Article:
Dee Breger

Organization:  Micrographic Arts

Address:  PO Box 3088

                Saratoga Springs NY 12866


Telephone:  518-584-8836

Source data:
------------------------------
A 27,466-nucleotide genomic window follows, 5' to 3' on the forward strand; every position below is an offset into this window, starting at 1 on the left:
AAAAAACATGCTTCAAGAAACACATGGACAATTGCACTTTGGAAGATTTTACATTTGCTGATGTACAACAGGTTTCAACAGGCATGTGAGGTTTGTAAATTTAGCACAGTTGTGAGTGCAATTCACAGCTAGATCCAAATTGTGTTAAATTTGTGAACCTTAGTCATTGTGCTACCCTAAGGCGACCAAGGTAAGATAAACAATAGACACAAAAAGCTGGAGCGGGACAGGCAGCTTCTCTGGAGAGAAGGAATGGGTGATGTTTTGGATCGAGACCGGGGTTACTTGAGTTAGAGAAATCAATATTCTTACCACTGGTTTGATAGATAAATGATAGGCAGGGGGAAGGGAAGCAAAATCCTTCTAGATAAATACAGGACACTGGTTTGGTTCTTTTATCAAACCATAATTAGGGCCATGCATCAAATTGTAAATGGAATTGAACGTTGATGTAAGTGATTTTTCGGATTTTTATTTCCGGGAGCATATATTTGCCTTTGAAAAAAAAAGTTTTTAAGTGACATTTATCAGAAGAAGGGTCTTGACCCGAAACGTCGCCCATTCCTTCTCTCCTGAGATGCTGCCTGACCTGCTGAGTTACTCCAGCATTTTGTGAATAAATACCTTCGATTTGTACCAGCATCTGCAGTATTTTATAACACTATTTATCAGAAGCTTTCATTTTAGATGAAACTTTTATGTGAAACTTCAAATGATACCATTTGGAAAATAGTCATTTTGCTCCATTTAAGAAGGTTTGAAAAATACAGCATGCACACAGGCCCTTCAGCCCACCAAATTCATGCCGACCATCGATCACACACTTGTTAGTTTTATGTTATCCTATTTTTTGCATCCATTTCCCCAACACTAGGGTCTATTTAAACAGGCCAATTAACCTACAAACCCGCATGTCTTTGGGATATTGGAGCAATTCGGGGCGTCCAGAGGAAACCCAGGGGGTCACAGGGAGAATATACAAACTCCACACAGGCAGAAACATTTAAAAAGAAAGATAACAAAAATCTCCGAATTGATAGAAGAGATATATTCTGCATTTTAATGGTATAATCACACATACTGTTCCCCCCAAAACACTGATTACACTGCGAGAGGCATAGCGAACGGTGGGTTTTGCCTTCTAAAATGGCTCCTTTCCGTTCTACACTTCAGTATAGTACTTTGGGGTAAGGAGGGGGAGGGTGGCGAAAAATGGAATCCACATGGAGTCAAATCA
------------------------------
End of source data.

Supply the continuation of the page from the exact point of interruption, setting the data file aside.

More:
Biography:  After receiving a BS in studio art from the University of Wisconsin/Madison in 1964, Dee Breger began working as a scientific illustrator at Columbia University's earth science institute, now known as the Lamont-Doherty Earth Observatory. She soon switched to electron microscopy, and has specialized in the imagery and technology of the scanning electron microscope (SEM) since Lamont installed one of the first commercially available models. In 1982 Dee founded Columbia's first professional SEM facility and directed it for the next 22 years. From 2004-2009, she directed a similar facility at Drexel University before retiring from full time work in academia and moved to Saratoga, NY where she launched Micrographic Arts. Besides providing her expertise to multi-disciplinary and multi-institutional researchers, she has furnished her aesthetically-enhanced SEM imagery to the media and the art world; her own outreach efforts continue to include public lectures (notably at several chapters of the Explorers Club, on board a European eco-cruise liner, on the 'private floating community' The World; and at a 2012 educational TED event), as well as consulting with science museums. The New York Times Magazine featured her 1995 coffee-table book Journeys in Microspace, and she was profiled in a 1998 BBC documentary Hidden Visions. She is currently at work on a new coffee-table book of images. Dee's Antarctic adventures began in 1968, as a member of the physical oceanography team on the USNS Research Vessel Eltanin as Lamont's first female technician sent on a major expedition. Three more Eltanin cruises followed, then another nine ion multiple research vessels in other capacities, including the Palmer, Gould, Polar Duke, Meteor, and Aurora Australis, with several visits to McMurdo, Scott, Palmer and Casey Stations along the way. About 20 other cruises around the world rounded out her seagoing career, ending with the Artic on Sweden's Oden in 2003. Since then, she has participated in land-based field research, notably Tunguska, Siberia and central Russia. Dee continues to provide her analytical SEM expertise for several international research groups, particularly in the study of cosmic impacts during the Holocene, and harbors great hopes of getting back to the ice. She welcomes your visit at